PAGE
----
# Math Insight

#### Macroscopic versus microscopic circulation

We introduced the curl of a vector field as the microscopic circulation of the vector field. In that introductory reading we attempted to keep things as simple as possible, so we didn't make a big fuss over the difference between macroscopic circulation of the vector around in circles and the microscopic circulation that curl measures. For the example vector field we showed, the microscopic and macroscopic circulations were essentially the same, so we didn't have to worry about the difference between them.

The vector field $\dlvf(x,y,z) = (-y,x,0)$ is similar to the vector field of the introductory reading except that the rotation is around the $z$-axis. In this case, the macroscopic circulation is counterclockwise when viewed from the positive $z$-axis. In this case, we can see circulation by placing a sphere in the fluid and allowing it to move freely with the fluid. (Unfortunately, this method doesn't always work.) The macroscopic circulation is evident by the sphere's circling around the $z$-axis. Since this vector field has no $z$-component and is independent of $z$, we may be able to get a better picture of the action by looking at the projection in the $xy$-plane, viewed from the positive $z$-axis, which is shown to the right. In all the examples on this page, we'll use vector fields with this property, and each figure will show the three-dimensional graph at the left along with its two-dimensional projection at the right.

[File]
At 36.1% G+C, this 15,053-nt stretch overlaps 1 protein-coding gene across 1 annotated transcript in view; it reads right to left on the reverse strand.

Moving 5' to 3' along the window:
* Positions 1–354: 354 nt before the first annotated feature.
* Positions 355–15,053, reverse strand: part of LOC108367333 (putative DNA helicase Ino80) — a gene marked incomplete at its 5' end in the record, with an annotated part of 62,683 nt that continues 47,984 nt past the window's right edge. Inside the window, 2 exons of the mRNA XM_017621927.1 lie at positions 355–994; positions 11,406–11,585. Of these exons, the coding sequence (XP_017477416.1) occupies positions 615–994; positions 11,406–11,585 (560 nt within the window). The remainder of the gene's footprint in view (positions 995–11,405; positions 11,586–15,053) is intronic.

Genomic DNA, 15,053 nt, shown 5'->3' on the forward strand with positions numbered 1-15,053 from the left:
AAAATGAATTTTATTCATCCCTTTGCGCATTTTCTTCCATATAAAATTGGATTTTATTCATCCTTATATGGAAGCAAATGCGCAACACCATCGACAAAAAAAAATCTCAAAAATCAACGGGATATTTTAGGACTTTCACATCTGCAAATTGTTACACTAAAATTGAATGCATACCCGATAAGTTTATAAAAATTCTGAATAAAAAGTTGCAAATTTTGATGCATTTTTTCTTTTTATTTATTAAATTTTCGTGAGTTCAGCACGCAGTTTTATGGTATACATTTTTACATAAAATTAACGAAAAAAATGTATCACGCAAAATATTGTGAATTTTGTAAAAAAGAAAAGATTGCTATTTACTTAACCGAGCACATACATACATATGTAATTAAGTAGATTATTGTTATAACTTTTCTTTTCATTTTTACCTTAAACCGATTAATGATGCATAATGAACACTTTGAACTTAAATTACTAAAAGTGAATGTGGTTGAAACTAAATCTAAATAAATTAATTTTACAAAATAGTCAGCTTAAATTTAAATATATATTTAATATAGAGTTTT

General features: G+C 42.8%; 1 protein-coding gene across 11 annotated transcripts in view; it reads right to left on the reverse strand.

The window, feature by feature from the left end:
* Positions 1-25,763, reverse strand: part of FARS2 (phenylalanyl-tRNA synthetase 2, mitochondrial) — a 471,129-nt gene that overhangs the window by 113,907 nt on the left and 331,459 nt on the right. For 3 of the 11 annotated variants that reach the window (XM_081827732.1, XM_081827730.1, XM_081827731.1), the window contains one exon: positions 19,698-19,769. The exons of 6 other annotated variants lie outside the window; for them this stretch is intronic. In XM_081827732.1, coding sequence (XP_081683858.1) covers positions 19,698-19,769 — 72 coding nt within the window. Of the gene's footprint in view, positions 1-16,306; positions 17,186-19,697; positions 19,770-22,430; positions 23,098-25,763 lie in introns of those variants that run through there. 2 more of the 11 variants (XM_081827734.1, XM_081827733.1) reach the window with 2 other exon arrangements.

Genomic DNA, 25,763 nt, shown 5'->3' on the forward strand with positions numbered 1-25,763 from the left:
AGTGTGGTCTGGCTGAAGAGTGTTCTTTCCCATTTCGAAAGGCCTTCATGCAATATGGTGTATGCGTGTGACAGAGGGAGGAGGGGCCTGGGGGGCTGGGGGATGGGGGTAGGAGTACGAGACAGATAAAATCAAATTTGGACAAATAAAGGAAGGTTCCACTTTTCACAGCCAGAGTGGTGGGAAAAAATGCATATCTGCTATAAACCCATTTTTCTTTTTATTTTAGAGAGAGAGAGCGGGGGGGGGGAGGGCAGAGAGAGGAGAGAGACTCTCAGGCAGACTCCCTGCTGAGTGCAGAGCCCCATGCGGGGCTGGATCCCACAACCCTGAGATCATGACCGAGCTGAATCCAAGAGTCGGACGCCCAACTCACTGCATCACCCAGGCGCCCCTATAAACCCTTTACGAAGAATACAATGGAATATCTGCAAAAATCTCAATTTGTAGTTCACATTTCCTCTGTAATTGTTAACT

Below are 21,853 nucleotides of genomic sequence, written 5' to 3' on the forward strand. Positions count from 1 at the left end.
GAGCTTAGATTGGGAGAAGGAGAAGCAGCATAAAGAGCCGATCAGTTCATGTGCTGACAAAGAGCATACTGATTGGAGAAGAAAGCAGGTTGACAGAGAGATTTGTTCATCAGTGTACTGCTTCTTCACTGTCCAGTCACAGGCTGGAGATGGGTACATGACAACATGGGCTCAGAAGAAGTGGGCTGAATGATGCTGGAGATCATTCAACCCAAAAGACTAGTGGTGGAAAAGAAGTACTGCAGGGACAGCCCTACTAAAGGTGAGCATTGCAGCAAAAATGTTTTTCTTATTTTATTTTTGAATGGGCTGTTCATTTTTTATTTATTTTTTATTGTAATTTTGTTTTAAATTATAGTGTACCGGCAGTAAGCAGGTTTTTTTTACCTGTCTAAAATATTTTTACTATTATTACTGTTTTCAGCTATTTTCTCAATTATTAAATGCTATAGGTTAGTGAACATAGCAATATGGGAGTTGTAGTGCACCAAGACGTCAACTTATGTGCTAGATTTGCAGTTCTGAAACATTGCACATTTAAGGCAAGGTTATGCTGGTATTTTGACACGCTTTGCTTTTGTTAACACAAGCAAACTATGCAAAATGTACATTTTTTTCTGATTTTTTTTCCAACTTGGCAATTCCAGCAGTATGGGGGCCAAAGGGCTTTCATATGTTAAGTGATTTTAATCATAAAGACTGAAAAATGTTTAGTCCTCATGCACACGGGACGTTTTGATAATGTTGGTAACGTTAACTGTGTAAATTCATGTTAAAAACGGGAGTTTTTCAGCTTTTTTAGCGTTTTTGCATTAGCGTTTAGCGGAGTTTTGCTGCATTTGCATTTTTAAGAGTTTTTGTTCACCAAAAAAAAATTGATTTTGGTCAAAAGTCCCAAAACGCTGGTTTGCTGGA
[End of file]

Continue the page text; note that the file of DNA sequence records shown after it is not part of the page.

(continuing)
Circling sphere in rotating vector field. The sphere is circulating around the $z$-axis due to the macroscopic circulation of the fluid flow described by the vector field. This macroscopic circulation, however, is not a measurement of the curl of the vector field. First panel shows the full vector field; second panel shows its projection in the $xy$-plane.